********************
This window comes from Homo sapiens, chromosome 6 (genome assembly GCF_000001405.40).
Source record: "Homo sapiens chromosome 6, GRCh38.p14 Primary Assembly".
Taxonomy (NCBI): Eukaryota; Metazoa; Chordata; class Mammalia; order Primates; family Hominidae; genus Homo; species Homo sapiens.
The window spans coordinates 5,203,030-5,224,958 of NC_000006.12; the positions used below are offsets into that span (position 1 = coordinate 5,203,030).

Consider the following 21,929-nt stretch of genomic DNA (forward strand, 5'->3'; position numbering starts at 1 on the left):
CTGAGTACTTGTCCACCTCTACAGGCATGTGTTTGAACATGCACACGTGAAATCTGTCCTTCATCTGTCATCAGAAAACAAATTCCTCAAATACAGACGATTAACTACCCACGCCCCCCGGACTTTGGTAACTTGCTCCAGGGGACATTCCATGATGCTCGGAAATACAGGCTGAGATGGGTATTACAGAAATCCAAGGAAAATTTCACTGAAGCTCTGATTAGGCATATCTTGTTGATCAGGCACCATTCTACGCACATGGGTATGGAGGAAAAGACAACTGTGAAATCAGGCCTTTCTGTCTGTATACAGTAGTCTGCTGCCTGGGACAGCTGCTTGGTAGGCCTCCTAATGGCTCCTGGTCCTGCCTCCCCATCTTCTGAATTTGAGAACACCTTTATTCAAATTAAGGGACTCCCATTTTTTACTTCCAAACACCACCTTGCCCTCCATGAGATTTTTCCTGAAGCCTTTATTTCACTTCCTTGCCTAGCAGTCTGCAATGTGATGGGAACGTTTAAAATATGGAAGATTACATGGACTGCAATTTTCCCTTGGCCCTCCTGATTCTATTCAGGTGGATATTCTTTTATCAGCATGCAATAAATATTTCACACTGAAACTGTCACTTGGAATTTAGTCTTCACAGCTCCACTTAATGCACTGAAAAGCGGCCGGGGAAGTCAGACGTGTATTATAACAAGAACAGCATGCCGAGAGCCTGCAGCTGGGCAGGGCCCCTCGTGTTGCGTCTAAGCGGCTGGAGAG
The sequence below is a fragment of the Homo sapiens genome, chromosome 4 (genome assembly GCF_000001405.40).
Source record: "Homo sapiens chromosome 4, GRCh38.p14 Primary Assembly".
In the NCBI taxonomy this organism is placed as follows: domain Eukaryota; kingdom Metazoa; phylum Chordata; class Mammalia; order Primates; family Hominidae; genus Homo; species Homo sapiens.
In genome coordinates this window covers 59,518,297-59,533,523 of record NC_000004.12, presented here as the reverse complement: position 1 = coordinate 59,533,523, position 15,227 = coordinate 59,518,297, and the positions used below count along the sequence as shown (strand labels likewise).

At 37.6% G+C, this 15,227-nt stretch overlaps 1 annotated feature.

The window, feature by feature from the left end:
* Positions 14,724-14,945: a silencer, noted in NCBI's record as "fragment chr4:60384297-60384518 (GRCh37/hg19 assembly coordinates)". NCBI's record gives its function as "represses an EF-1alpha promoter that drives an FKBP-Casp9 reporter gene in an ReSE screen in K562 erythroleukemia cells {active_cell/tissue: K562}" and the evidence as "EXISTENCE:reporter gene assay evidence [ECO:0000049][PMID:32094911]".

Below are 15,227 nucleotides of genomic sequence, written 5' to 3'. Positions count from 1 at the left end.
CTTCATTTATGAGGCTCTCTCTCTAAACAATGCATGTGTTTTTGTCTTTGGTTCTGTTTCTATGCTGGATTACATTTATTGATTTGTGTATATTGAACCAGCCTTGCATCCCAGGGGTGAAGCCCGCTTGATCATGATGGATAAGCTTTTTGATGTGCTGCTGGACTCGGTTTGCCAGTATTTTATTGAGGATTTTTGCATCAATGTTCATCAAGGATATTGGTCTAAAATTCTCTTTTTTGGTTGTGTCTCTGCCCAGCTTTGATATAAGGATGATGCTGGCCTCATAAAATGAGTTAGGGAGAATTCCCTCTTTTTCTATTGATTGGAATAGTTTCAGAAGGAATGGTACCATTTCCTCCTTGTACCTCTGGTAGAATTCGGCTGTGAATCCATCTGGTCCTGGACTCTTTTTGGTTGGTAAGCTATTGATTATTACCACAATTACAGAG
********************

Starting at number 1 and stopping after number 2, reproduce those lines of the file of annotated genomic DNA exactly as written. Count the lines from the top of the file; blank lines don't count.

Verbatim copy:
This window comes from Homo sapiens, chromosome 6 (genome assembly GCF_000001405.40).
Source record: "Homo sapiens chromosome 6, GRCh38.p14 Primary Assembly".